LOS ANGELES (AP) — Eight months after the death of beloved “Jeopardy!” host Alex Trebek, the daily syndicated quiz show chose its executive producer, Mike Richards, as Trebek’s successor over a field of celebrity candidates.
But after fan backlash to a selection process that turned messy in recent weeks, producer Sony split the pie by naming another guest host, actor Mayim Bialik, as emcee for “Jeopardy!” primetime and spinoff series, including a new college championship.
In another nod to “Jeopardy!” devotees, longtime champion Ken Jennings will return as a consulting producer.
Richards will retain executive producing duties for “Jeopardy!” and “Wheel of Fortune,” Sony Pictures Television said in a statement Wednesday. The studio also appeared to deflect the idea that it was bowing to the dismay that some fans expressed when word leaked last week that Richards would be the pick.
“We knew early on that we wanted to divide the hosting responsibilities and it became very clear that Mike and Mayim were the undeniable choices. They were both at the top of our research and analysis,” said Ravi Ahuja, Chairman of Global Television Studios for Sony Pictures. “We took this decision incredibly seriously.”
In his guest-host appearances, Ahuja said, Richards was “at ease behind the podium and a double threat as producer and host. Mayim has a wonderful energy, an innate sense of the game, and an authentic curiosity that naturally represents the ‘Jeopardy!’ brand.”
Richards was the second of the temp hosts who filled the void left by Trebek, with “Jeopardy!” champs Jennings and Buzzy Cohen, actors Bialik and LeVar Burton, NFL player Aaron Rodgers and TV journalists among the others.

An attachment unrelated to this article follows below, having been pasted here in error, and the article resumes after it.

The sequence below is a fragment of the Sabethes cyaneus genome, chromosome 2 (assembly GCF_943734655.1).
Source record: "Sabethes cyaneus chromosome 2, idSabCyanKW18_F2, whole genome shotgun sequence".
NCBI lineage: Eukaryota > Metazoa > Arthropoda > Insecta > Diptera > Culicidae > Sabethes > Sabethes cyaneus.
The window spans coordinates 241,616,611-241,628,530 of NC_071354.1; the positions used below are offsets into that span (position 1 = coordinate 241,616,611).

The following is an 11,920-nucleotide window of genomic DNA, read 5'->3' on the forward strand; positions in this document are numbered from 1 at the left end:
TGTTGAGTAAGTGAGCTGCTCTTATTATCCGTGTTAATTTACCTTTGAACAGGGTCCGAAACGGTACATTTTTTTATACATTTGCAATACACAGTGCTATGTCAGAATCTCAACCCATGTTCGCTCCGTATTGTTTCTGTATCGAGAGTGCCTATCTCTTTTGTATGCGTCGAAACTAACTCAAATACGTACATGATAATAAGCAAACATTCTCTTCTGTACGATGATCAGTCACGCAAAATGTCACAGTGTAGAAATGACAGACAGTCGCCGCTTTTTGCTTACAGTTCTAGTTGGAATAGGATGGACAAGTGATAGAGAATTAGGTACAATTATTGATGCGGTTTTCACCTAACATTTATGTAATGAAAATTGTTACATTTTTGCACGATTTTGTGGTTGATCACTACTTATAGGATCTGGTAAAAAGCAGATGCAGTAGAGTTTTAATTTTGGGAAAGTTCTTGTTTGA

The studio didn’t break the game-show mold by choosing Richards. White male hosts have long been the convention, with a few women (among them Meredith Vieira, Jane Lynch, Leslie Jones) and a larger contingent of Black men (Wayne Brady, Steve Harvey, Anthony Andrews) making inroads in recent years.
Richards has a long game show resume. He was the executive producer of “The Price is Right” and “Let’s Make a Deal” for more than a decade and produced the 2020 revival of “Who Wants to Be a Millionaire.” His on-camera experience includes hosting “The Pyramid” and “Beauty and the Geek,” a reality show.
He joined “Jeopardy!” as the replacement for retiring executive producer Harry Friedman starting with the 2020-21 season, and was in the job for only a few months when Trebek, 80, died last November of pancreatic cancer.
Jennings, who holds the record for most regular-game winnings with $2.52 million and the longest winning-streak, 74 games, had been considered a frontrunner, along with Cohen and Bialik (“The Big Bang Theory”). Burton had his own chorus of supporters, including the petitioners whom he credits with getting him on the show last month.
Sony had been handing the transition gracefully: The show respectfully and regularly saluted Trebek’s legacy, made charitable donations in his memory and framed the succession of guest hosts as a chance for viewers to adapt to change and, just maybe, have a hand in the choice.
Richards portrayed himself as a relative bystander in the process, one who had stepped in as guest host only when needed.
When Variety reported last week that he was close to signing a deal, fans and observers questioned whether the supposed auditon and selection process was a stunt, with the conclusion foregone. They also expressed doubt that Richards was right for the job.